At bottom Federal argues that while it is not directly an arm of government (and thus a “political subdivision” explicitly excluded from the Board's jurisdiction under the statute), it nevertheless is covered by the statute's exclusion because the Chicago Housing Authority (which is an arm of city government) exercises substantial control over its operations. At the time Federal discharged the guards in this case the Board's practice was not to exercise jurisdiction over a private employer (contracting with the government to provide services) if the government exercised considerable control over the contractor's labor relations (including wage setting and the like). The Board followed that rule, announced in Res-Care, Inc., 280 NLRB 670, 672, 1986 WL 53982 (1986), until 1995, when it abruptly abandoned it in favor of a simpler test that cast a wider net-the Board would exercise jurisdiction over any entity that meets the definition of “employer” under the Act, including the applicable jurisdictional monetary standards. See Management Training Corp., 317 NLRB 1355, 1358, 1995 WL 451936 (1995). The change in policy has caused confusion because it was announced overnight with cases (like this one) involving jurisdictional disputes still pending. For a reason not apparent to us, over the years the Board consistently has issued new rules through its adjudicative rather than rule-making authority. It is lawful to do so, see SEC v. Chenery Corp., 332 U.S. 194, 202, 67 S.Ct. 1575, 91 L.Ed. 1995 (1947), but the availability of its rule-making powers means that “it has less reason [than a court] to rely upon ad hoc adjudication to formulate new standards of conduct.” Id. Instead, the “function of filling in the interstices of regulatory statutes should be performed, as much as possible, through [the] quasi-legislative promulgation of rules to be applied in the future.” Id.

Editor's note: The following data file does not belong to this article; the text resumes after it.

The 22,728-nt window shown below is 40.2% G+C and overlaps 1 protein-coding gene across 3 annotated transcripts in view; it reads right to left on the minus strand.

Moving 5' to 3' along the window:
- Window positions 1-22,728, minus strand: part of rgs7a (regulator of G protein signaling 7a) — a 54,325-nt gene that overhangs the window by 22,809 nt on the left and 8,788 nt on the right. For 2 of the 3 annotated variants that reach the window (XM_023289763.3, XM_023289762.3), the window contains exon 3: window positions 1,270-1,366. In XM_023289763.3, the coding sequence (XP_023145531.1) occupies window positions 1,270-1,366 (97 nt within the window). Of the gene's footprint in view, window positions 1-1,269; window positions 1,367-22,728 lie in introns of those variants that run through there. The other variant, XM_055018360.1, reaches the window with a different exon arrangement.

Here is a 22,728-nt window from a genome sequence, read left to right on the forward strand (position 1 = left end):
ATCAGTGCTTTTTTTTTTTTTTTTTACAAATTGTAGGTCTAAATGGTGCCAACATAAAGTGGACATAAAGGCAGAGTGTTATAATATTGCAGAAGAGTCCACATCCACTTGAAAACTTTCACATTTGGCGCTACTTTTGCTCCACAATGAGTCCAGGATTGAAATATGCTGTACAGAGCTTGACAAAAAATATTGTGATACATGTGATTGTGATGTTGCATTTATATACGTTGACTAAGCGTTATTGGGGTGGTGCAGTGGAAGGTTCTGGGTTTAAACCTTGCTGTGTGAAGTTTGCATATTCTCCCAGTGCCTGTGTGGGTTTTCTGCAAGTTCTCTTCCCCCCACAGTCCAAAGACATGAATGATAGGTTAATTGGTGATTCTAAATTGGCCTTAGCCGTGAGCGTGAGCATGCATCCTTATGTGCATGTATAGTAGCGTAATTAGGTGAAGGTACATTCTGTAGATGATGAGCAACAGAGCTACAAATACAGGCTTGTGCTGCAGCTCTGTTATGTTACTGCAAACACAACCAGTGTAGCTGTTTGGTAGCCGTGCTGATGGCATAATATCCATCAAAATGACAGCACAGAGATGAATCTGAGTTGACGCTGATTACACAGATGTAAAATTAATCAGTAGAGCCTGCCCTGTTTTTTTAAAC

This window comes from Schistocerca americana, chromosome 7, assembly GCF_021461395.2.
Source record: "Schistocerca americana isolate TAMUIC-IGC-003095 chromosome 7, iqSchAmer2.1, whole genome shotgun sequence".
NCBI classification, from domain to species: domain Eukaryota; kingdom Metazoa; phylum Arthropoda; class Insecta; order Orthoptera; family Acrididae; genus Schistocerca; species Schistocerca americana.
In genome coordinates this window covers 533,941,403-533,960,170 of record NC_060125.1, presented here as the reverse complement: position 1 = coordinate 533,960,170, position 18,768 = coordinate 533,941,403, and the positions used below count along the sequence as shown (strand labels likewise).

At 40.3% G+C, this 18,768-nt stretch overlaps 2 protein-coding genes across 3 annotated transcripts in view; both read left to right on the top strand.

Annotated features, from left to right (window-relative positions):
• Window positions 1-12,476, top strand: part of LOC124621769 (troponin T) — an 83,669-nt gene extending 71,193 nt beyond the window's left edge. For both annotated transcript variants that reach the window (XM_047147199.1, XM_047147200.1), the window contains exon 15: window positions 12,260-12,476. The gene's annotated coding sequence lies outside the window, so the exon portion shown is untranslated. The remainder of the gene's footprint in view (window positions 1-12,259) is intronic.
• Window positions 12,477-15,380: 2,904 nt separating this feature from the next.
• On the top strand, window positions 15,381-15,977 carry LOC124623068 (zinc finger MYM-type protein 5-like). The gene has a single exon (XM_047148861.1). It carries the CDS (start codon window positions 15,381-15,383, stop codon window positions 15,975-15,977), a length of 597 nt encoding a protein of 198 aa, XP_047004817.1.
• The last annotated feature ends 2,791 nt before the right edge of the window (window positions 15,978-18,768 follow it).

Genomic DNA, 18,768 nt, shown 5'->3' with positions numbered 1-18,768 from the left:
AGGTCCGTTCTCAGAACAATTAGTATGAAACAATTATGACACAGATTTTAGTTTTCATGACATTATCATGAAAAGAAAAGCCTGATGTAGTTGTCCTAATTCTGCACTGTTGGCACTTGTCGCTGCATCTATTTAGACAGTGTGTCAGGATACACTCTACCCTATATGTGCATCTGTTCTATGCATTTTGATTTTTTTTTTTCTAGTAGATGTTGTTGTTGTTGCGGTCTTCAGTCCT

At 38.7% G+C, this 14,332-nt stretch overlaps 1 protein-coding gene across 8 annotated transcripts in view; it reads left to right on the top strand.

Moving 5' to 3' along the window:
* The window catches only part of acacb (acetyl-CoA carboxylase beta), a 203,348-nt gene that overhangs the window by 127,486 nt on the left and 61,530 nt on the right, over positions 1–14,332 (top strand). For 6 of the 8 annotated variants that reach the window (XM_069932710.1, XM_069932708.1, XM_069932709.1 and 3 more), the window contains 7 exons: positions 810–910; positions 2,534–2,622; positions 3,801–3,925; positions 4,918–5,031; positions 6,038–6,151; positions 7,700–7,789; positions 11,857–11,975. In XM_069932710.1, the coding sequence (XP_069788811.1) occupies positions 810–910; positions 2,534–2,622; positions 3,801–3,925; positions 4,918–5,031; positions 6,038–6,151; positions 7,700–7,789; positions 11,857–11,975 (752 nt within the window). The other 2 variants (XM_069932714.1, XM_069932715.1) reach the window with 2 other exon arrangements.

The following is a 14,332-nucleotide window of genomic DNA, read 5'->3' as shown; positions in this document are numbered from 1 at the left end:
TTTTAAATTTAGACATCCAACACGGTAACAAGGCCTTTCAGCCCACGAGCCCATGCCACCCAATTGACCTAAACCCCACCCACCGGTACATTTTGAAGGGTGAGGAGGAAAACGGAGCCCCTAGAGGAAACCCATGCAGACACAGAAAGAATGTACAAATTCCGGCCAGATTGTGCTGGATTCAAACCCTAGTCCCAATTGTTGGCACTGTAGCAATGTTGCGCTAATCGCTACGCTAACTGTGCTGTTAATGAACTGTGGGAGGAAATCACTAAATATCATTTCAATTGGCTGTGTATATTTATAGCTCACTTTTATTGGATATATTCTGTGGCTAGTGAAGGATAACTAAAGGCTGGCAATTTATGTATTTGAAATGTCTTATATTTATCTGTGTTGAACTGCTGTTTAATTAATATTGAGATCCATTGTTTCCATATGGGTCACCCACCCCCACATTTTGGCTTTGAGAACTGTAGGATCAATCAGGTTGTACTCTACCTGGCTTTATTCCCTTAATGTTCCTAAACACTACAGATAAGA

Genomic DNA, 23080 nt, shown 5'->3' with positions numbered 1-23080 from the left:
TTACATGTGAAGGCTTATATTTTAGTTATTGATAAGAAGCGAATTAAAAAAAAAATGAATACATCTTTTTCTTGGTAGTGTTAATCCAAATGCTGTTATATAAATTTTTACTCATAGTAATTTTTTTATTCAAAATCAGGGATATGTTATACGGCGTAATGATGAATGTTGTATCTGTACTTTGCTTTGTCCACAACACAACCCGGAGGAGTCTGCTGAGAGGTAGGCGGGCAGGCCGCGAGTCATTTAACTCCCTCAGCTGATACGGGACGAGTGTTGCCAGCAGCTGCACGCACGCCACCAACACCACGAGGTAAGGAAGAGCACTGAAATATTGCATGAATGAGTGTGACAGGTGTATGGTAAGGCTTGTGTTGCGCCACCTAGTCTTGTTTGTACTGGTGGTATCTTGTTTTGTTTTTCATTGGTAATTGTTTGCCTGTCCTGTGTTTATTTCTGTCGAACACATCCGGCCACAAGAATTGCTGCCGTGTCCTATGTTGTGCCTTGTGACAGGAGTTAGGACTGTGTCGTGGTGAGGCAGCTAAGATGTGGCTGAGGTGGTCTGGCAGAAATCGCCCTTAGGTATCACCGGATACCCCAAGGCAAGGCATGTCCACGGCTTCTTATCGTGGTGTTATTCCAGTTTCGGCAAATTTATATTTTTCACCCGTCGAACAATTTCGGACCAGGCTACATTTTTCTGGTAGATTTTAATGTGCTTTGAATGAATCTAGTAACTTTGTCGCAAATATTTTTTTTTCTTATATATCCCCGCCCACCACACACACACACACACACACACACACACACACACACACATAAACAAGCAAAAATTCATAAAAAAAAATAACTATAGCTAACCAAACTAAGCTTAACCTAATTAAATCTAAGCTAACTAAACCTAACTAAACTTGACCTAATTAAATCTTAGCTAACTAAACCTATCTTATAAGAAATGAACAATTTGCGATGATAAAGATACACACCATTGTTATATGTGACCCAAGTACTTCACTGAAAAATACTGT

In this case we need not linger over our serious questions about the manner in which the Board issues sweeping rules changes because no matter which test the Board applied here, we would agree that it has jurisdiction over Federal. Certainly Federal satisfies the statutory definition of “employer” under the Act, thus satisfying the standard under Management Training, and we cannot say that the CHA's measure of control over Federal is so great as to divest the Board of jurisdiction under its now-defunct Res-Care standard. One example will do: while the CHA insisted that Federal guards be paid a wage minimum, it did no more, and Federal was allowed to set the exact wage (and level of benefits) without interference or oversight from the CHA. Therefore, the Board had jurisdiction over Federal and lawfully was entitled to adjudicate the guards' unfair labor practice charge against the company, meaning we can proceed to the substantive arguments Federal raises against the Board's decision.
The ALJ found that Federal violated Section 8(a)(1) of the Act, which makes it an “unfair labor practice for an employer to interfere with, restrain, or coerce employees in the exercise of the rights [to self-organization, collective bargaining, and concerted activity for the purpose of collective bargaining or other mutual aid or protection].” 29 U.S.C. § 158(a)(1). The Board adopted the ALJ's decision, which we review (as in all other administrative cases) to determine if it is supported by substantial evidence.